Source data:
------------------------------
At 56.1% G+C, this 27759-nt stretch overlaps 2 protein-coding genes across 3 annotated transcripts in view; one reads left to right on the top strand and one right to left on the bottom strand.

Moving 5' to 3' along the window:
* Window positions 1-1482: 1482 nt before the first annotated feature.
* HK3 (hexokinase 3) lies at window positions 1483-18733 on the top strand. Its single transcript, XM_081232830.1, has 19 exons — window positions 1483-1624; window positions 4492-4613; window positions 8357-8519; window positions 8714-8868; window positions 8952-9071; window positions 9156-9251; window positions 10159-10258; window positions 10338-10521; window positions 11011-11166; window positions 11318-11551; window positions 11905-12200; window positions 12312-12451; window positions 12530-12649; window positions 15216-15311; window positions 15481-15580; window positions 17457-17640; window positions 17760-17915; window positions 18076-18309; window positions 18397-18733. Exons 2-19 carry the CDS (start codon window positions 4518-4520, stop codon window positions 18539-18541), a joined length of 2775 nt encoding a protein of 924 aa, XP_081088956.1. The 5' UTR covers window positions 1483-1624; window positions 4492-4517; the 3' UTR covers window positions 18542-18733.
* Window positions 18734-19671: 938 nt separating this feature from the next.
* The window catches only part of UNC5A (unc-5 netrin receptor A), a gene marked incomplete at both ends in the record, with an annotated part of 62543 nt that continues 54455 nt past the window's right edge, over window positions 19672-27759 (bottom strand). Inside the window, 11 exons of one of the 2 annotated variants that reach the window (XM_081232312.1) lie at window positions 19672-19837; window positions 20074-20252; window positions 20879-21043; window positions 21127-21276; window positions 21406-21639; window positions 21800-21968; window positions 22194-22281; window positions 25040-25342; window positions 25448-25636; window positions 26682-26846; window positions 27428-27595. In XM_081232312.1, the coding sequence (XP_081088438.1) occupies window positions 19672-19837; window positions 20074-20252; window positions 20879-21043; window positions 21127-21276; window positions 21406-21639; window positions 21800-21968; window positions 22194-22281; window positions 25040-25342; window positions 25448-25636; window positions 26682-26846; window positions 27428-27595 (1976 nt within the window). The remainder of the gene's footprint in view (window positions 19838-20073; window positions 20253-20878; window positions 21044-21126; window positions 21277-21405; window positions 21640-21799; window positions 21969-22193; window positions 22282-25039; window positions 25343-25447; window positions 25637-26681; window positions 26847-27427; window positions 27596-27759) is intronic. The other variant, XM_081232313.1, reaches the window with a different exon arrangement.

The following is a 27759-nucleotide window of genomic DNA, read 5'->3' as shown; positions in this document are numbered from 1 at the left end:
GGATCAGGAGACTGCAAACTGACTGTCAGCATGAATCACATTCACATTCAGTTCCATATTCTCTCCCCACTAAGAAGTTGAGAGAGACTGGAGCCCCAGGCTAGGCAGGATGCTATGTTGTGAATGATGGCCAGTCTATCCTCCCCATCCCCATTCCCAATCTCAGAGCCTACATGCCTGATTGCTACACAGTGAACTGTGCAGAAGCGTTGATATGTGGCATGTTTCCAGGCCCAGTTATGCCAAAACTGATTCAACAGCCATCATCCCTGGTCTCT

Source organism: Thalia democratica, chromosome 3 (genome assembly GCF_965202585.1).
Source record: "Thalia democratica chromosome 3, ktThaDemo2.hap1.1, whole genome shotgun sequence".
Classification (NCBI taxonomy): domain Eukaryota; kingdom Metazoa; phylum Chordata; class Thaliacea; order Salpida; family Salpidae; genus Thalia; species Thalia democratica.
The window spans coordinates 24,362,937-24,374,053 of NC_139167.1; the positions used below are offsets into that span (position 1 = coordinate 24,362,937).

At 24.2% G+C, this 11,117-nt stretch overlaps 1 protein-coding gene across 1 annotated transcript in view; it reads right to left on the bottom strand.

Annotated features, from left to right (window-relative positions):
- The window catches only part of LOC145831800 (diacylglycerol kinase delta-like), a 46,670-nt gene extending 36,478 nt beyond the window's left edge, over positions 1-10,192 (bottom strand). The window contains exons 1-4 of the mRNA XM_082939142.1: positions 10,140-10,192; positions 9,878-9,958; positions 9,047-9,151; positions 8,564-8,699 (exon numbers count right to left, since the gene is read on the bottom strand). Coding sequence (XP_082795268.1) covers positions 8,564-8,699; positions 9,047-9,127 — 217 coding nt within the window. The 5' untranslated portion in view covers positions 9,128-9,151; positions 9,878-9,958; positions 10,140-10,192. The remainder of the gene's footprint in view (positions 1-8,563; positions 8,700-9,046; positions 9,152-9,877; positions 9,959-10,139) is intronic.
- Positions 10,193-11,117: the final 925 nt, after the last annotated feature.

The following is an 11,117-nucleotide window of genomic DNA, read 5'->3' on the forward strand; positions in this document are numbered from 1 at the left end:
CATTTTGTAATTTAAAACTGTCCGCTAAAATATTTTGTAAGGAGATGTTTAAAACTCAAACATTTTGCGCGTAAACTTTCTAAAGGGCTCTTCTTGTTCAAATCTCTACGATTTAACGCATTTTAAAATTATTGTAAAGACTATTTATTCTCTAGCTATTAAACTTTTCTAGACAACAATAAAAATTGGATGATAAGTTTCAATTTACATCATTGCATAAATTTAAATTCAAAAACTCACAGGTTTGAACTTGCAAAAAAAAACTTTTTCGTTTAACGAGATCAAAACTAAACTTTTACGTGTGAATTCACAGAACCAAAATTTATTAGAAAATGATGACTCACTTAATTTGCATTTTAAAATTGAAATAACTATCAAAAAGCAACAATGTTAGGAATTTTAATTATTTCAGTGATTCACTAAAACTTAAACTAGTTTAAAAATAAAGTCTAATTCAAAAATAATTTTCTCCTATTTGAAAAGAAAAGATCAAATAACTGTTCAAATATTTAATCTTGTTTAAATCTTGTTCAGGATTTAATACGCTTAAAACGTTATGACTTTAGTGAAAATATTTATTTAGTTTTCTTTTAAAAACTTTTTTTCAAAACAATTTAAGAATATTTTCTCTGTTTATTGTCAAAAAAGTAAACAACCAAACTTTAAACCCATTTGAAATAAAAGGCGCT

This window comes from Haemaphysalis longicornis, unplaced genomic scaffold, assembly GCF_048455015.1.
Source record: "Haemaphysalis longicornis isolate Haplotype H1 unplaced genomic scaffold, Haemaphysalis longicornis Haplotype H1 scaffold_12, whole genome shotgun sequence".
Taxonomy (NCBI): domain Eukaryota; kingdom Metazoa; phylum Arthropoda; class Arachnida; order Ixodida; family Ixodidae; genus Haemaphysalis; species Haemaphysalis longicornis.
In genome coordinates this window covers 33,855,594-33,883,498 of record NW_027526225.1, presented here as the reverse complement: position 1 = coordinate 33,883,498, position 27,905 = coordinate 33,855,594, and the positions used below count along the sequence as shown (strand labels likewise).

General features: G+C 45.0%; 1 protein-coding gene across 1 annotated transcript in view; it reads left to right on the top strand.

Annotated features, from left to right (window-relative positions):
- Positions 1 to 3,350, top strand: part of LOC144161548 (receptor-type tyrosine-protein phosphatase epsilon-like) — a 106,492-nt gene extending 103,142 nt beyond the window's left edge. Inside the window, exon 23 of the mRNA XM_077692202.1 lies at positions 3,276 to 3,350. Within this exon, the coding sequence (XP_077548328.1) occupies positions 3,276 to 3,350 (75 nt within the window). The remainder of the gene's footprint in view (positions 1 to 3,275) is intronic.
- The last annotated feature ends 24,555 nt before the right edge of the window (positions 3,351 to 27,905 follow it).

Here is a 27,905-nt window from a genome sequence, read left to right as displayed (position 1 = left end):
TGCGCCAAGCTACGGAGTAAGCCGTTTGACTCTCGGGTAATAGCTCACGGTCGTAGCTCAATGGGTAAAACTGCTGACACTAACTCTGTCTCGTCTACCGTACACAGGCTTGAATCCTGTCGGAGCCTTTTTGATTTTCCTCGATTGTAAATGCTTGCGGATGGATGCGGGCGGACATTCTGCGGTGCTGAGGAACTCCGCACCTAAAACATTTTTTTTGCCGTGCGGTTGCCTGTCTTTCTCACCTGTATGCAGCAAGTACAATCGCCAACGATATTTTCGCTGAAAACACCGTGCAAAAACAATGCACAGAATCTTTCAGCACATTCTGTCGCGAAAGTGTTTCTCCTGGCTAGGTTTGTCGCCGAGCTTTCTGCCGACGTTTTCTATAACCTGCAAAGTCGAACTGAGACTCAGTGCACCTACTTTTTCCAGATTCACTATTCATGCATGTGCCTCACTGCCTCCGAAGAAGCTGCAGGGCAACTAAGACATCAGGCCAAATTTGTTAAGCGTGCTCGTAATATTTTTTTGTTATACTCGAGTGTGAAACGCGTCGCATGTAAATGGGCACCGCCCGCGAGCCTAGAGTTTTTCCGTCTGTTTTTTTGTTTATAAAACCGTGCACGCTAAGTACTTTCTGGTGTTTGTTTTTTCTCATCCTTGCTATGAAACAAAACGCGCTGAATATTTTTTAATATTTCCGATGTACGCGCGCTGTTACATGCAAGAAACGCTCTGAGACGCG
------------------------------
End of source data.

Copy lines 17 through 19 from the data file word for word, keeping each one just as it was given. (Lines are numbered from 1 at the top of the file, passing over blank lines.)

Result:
The following is an 11,117-nucleotide window of genomic DNA, read 5'->3' on the forward strand; positions in this document are numbered from 1 at the left end:
CATTTTGTAATTTAAAACTGTCCGCTAAAATATTTTGTAAGGAGATGTTTAAAACTCAAACATTTTGCGCGTAAACTTTCTAAAGGGCTCTTCTTGTTCAAATCTCTACGATTTAACGCATTTTAAAATTATTGTAAAGACTATTTATTCTCTAGCTATTAAACTTTTCTAGACAACAATAAAAATTGGATGATAAGTTTCAATTTACATCATTGCATAAATTTAAATTCAAAAACTCACAGGTTTGAACTTGCAAAAAAAAACTTTTTCGTTTAACGAGATCAAAACTAAACTTTTACGTGTGAATTCACAGAACCAAAATTTATTAGAAAATGATGACTCACTTAATTTGCATTTTAAAATTGAAATAACTATCAAAAAGCAACAATGTTAGGAATTTTAATTATTTCAGTGATTCACTAAAACTTAAACTAGTTTAAAAATAAAGTCTAATTCAAAAATAATTTTCTCCTATTTGAAAAGAAAAGATCAAATAACTGTTCAAATATTTAATCTTGTTTAAATCTTGTTCAGGATTTAATACGCTTAAAACGTTATGACTTTAGTGAAAATATTTATTTAGTTTTCTTTTAAAAACTTTTTTTCAAAACAATTTAAGAATATTTTCTCTGTTTATTGTCAAAAAAGTAAACAACCAAACTTTAAACCCATTTGAAATAAAAGGCGCT

This window comes from Haemaphysalis longicornis, unplaced genomic scaffold, assembly GCF_048455015.1.